Gender in Agriculture Partnership

Transforming agriculture to empower women and deliver food, nutrition and income security

Why Peru's highland needs gender-responsive mitigation policies

A tale of why Peru's mitigation and development policies need to take gender into consideration.

Previous findings show that the highland soil is very carbon-rich, while at the same time scarcely documented (PDF), urging for a better overview of its underground wealth. Given the importance that soil plays as carbon sinks and for the climate, an interdisciplinary research project led by the International Potato Centre (CIP) has carefully assessed the carbon stocks of the central Highlands in Peru.

As the highland carbon plays an important role in the ecosystem, any disturbance to the landscape’s rolling grasslands will have huge implications, for the growth of greenhouse gas emissions due to the subsequent release of carbon.

Because of a number of recent land-use changes in the region the research team decided to not only estimate carbon levels, but also investigate which factors drive soil disturbances, along with the effects of converting natural rangelands into croplands for both men and women.

“The carbon-estimates we are working on will help inform mitigation policies for the Andean region,” says Roberto Quiroz, project activity leader and researcher at the International Potato Center (CIP).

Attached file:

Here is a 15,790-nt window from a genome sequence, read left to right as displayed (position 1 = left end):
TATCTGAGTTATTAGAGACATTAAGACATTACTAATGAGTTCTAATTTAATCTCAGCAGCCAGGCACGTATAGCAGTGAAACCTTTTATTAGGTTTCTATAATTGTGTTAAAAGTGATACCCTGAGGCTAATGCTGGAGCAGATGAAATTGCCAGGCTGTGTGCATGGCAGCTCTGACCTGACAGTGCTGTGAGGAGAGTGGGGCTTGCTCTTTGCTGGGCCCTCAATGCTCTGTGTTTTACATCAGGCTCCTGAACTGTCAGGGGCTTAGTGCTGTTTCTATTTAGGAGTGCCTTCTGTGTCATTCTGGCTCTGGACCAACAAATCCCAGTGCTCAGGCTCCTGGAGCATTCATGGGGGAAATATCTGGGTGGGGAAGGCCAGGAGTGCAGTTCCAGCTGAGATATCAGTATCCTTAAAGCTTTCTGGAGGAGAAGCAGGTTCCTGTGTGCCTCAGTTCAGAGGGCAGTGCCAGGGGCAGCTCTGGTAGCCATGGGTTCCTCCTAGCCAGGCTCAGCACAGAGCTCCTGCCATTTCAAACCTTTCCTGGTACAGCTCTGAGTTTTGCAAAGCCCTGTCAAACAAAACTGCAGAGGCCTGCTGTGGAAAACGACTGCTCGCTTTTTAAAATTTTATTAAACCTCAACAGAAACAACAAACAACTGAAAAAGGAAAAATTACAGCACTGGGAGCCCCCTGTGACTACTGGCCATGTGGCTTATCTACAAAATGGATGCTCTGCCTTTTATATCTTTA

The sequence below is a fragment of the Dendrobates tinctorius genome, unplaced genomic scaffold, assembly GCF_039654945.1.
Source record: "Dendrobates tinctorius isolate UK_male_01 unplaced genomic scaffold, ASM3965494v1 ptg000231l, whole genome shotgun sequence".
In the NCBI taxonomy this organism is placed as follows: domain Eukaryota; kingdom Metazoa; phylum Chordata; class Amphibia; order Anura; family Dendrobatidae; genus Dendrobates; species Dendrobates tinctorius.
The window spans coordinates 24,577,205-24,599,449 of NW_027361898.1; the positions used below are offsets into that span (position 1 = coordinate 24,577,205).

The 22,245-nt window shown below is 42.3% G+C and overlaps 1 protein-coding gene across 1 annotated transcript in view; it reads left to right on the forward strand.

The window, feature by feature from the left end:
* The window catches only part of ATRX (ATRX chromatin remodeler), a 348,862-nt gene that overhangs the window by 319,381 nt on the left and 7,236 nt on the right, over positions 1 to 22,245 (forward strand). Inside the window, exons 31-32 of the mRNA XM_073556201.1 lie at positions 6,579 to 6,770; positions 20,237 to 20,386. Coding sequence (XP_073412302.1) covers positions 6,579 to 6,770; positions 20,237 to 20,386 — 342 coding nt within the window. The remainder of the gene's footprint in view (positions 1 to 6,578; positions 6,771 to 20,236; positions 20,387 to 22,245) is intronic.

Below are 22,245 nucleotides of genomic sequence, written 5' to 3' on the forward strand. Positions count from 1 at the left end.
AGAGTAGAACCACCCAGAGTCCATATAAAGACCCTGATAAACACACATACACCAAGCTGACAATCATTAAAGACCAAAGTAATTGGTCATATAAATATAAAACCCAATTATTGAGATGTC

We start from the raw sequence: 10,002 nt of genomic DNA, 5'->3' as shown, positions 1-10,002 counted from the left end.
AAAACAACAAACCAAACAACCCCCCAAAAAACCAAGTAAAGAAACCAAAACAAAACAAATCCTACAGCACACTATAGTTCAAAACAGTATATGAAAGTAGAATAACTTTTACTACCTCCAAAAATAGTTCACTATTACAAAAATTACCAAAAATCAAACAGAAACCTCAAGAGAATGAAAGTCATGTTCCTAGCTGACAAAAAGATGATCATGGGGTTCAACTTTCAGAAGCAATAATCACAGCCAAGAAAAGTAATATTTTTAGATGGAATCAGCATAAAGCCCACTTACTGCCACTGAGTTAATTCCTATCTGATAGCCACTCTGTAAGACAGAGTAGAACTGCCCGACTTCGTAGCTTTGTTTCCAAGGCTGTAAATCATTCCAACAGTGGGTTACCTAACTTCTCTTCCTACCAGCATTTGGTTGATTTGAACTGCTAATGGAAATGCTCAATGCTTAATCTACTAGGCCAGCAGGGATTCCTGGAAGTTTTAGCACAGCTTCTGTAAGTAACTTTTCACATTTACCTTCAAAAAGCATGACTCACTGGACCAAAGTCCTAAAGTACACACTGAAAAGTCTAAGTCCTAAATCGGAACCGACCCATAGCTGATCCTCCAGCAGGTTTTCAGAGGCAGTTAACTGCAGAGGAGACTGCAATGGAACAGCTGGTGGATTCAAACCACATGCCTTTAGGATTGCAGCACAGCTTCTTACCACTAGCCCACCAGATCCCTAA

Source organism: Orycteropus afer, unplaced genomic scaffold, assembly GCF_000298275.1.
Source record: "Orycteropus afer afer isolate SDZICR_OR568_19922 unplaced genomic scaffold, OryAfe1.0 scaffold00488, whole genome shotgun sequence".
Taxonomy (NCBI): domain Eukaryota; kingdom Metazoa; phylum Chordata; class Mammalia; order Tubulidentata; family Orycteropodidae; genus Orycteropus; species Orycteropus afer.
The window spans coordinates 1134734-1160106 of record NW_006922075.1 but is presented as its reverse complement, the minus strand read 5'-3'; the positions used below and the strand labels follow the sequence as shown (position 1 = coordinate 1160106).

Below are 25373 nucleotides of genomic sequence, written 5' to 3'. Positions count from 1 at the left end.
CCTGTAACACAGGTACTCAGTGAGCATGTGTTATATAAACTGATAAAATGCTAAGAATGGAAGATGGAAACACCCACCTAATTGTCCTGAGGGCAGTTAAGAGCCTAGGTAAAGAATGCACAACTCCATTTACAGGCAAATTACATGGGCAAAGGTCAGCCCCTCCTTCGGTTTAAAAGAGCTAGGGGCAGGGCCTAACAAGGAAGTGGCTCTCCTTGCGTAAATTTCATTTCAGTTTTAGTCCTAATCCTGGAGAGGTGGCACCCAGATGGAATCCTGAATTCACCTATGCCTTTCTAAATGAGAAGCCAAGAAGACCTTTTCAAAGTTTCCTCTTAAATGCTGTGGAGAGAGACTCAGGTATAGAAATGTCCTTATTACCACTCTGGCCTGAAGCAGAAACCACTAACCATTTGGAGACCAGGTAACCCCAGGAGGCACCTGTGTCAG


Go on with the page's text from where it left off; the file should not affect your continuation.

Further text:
“But as important as the carbon estimates are, we also need to improve our understanding of social and economic aspects that influence land-use change and disturbances to the landscape. A better understanding of the drivers will help strengthen Peru's climate mitigation activities," adds Cecilia Turin, gender researcher within the team.

While investigating drivers and underlying processes of landscape changes, the team became very aware that they had to look particularly at the rushing maca production.

The maca boom in the Peruvian highlands

Maca is a medicinal plant cultivated in the Peruvian Andes, highly appreciated for its energetic benefits and mostly sold on the Asian markets. As buyers from Asia are paying very high prices for the plant, the production has expanded rapidly in the area.

Historically, maca was only produced for consumption on small plots, but now cultivation has expanded to privately owned land and communal land, previously reserved for grazing livestock.

Read the full news on CCAFS.

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